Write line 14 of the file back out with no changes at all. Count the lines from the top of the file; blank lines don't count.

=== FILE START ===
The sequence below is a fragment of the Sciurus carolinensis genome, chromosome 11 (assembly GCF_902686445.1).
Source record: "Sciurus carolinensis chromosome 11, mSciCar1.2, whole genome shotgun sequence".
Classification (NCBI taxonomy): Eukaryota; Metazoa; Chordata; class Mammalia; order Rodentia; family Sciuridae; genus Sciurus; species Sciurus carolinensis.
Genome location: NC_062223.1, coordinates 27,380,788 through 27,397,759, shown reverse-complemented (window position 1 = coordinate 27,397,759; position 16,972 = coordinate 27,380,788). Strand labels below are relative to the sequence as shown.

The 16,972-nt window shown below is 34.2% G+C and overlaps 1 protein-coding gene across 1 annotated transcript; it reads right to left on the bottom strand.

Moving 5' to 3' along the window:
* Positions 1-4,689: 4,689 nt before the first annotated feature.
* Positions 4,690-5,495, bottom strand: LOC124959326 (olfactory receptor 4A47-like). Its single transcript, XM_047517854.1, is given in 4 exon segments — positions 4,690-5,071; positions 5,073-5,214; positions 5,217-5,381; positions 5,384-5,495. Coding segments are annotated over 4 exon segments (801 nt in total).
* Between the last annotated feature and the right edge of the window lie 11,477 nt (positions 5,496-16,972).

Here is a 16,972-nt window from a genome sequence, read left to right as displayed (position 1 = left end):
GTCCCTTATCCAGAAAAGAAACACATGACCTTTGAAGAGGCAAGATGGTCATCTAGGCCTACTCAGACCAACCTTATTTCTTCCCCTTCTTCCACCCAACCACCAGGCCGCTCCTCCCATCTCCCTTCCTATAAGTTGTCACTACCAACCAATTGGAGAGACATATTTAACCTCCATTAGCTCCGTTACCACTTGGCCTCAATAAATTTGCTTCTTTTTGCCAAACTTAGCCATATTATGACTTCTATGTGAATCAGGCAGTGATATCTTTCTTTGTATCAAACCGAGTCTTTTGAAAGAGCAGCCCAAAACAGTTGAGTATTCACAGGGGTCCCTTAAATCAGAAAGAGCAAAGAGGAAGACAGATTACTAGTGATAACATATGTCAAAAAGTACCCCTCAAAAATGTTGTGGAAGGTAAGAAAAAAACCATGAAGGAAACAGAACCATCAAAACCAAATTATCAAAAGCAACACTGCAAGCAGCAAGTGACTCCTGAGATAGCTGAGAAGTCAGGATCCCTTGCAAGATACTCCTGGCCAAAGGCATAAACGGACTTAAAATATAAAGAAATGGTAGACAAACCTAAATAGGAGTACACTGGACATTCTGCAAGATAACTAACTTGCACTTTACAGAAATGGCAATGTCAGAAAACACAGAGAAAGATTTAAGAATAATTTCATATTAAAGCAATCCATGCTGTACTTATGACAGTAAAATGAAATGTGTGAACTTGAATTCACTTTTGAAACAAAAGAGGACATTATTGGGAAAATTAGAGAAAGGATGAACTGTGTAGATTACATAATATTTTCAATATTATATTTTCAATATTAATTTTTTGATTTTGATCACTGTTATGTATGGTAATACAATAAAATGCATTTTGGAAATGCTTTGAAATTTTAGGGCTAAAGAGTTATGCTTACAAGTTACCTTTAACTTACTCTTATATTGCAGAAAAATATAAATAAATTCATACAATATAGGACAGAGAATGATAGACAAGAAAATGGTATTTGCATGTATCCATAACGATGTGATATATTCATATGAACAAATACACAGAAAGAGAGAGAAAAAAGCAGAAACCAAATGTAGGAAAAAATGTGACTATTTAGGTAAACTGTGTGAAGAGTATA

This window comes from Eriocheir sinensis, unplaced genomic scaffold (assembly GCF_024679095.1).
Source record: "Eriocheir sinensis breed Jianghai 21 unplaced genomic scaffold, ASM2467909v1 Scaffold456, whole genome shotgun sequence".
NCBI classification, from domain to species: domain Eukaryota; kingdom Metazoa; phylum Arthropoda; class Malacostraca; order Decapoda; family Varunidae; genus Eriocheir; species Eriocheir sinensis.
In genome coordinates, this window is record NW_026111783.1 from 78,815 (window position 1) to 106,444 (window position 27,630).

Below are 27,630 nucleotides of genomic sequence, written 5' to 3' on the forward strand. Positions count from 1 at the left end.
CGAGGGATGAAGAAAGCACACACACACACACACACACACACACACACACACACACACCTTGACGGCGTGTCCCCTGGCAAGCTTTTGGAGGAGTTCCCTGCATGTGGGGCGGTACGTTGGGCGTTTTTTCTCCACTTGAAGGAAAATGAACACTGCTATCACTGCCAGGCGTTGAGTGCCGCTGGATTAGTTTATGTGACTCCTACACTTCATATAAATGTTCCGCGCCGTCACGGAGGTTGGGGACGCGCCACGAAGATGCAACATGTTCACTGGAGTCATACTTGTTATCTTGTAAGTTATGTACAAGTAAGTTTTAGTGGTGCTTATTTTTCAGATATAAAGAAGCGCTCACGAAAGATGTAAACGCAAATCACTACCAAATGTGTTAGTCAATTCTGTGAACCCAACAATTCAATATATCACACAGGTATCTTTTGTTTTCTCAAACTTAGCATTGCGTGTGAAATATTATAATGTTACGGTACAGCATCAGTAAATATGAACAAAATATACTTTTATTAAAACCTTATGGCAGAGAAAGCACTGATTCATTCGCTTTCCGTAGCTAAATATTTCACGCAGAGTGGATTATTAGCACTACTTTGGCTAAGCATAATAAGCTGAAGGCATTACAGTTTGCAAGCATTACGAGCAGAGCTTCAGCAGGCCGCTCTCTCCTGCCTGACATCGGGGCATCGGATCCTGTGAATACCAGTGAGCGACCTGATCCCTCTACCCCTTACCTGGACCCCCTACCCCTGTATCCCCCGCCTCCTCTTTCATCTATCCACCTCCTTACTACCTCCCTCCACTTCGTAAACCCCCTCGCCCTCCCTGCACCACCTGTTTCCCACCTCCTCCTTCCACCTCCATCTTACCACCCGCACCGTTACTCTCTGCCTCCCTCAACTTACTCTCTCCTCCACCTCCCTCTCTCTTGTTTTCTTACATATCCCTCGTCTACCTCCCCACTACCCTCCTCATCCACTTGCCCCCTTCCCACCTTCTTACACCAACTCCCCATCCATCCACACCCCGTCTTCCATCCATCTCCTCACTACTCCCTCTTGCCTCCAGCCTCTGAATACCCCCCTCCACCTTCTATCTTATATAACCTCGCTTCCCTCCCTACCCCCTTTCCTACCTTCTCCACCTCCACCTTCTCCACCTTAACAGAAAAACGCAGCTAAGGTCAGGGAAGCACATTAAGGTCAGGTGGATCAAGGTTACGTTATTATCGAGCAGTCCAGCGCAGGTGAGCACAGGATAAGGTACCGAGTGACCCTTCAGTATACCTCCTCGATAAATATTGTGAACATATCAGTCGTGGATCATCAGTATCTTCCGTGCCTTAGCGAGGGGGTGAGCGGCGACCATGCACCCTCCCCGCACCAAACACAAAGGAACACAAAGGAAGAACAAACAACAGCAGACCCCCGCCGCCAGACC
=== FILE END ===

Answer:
NCBI classification, from domain to species: domain Eukaryota; kingdom Metazoa; phylum Arthropoda; class Malacostraca; order Decapoda; family Varunidae; genus Eriocheir; species Eriocheir sinensis.